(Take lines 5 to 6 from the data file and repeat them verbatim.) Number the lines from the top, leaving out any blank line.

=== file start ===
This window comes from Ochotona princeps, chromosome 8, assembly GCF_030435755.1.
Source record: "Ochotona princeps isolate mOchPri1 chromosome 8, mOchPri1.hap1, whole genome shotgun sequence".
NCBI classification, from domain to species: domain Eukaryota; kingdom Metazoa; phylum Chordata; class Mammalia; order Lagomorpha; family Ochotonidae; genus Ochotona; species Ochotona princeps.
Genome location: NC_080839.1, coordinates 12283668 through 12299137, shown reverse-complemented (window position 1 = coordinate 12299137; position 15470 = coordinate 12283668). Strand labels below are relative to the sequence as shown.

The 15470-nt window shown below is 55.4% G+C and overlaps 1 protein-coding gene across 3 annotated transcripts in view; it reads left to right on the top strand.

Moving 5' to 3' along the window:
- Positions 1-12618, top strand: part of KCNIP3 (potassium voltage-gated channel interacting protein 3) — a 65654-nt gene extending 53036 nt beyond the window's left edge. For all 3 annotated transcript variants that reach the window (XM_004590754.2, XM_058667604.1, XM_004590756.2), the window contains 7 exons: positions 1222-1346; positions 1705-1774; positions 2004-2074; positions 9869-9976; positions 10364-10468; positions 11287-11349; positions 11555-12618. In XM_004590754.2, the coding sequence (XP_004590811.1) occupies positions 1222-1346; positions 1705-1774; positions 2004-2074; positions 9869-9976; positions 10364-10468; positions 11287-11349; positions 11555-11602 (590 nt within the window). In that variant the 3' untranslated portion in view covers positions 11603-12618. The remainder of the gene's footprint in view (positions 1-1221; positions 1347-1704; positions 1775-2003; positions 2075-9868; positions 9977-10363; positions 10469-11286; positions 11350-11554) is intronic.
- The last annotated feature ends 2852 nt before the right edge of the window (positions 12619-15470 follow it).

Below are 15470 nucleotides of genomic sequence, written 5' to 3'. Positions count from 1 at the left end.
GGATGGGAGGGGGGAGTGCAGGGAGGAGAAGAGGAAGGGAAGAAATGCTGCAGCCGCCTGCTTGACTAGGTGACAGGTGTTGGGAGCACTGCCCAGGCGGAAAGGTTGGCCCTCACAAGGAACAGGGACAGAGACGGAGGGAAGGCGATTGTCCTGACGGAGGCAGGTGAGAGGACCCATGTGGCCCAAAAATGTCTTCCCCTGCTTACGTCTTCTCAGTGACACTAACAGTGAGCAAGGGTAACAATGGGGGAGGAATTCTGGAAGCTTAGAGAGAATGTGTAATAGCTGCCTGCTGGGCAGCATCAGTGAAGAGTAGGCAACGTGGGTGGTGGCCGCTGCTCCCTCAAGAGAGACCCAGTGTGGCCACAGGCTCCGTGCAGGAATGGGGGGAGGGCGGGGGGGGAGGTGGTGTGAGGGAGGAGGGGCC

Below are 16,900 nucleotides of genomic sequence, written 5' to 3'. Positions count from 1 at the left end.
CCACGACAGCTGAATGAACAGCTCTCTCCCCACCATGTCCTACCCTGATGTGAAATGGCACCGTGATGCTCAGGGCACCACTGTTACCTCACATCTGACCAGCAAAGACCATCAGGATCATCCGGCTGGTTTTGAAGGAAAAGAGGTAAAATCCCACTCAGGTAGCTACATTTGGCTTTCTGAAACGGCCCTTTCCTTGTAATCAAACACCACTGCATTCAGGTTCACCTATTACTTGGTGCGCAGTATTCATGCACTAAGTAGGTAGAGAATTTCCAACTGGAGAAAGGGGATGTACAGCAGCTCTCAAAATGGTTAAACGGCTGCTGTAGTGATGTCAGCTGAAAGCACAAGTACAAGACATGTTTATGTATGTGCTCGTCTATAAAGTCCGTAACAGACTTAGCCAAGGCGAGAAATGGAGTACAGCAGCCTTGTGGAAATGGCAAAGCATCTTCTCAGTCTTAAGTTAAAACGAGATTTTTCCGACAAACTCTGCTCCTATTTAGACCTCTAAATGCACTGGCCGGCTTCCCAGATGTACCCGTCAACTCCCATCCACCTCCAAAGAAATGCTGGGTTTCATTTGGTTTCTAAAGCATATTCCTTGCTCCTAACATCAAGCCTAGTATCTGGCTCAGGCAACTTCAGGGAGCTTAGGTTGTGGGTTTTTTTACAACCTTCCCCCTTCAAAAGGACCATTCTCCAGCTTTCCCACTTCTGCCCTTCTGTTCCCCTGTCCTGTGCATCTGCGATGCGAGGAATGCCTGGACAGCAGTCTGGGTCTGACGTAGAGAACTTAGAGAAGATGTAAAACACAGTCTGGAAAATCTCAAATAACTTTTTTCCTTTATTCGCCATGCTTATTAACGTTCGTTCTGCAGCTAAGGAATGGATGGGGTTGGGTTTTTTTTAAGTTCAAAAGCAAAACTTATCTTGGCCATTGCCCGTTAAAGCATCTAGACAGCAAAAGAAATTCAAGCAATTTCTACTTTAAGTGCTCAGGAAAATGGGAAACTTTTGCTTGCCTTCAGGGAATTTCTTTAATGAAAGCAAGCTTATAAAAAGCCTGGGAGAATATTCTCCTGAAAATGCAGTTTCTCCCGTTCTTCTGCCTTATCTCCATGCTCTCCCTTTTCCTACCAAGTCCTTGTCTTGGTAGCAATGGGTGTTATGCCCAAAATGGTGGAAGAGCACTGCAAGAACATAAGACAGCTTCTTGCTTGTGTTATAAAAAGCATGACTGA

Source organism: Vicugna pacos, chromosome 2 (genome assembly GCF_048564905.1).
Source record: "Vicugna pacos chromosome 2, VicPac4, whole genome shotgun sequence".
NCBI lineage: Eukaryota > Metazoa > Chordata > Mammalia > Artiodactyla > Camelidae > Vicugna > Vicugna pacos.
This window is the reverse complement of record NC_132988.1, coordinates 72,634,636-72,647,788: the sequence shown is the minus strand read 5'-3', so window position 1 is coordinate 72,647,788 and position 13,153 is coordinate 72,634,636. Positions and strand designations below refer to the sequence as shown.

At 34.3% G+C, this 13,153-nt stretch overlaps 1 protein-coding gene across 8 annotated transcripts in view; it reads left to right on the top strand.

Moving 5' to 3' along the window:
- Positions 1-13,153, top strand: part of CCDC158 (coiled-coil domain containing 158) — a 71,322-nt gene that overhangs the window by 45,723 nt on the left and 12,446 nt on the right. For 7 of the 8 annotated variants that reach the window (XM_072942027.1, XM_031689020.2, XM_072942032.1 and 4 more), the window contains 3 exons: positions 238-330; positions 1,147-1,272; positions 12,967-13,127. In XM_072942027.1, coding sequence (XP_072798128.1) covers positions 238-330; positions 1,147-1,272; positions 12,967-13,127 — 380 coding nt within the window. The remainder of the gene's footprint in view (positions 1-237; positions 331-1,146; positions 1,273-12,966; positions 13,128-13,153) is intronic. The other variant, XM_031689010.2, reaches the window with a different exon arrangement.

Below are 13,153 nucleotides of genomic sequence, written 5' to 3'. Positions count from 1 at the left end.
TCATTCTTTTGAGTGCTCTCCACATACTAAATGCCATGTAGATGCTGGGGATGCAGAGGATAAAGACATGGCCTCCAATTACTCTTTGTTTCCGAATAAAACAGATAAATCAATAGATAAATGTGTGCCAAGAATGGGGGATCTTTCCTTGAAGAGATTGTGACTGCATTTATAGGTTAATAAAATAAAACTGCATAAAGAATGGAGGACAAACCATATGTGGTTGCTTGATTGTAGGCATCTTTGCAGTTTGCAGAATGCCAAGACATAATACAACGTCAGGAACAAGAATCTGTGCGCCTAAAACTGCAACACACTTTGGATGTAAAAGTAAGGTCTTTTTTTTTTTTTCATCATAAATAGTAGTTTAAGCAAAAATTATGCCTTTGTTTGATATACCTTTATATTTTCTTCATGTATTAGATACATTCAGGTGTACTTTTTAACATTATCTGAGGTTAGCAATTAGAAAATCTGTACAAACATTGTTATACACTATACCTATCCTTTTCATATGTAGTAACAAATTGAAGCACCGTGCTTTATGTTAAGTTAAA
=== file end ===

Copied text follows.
The 15470-nt window shown below is 55.4% G+C and overlaps 1 protein-coding gene across 3 annotated transcripts in view; it reads left to right on the top strand.

Moving 5' to 3' along the window: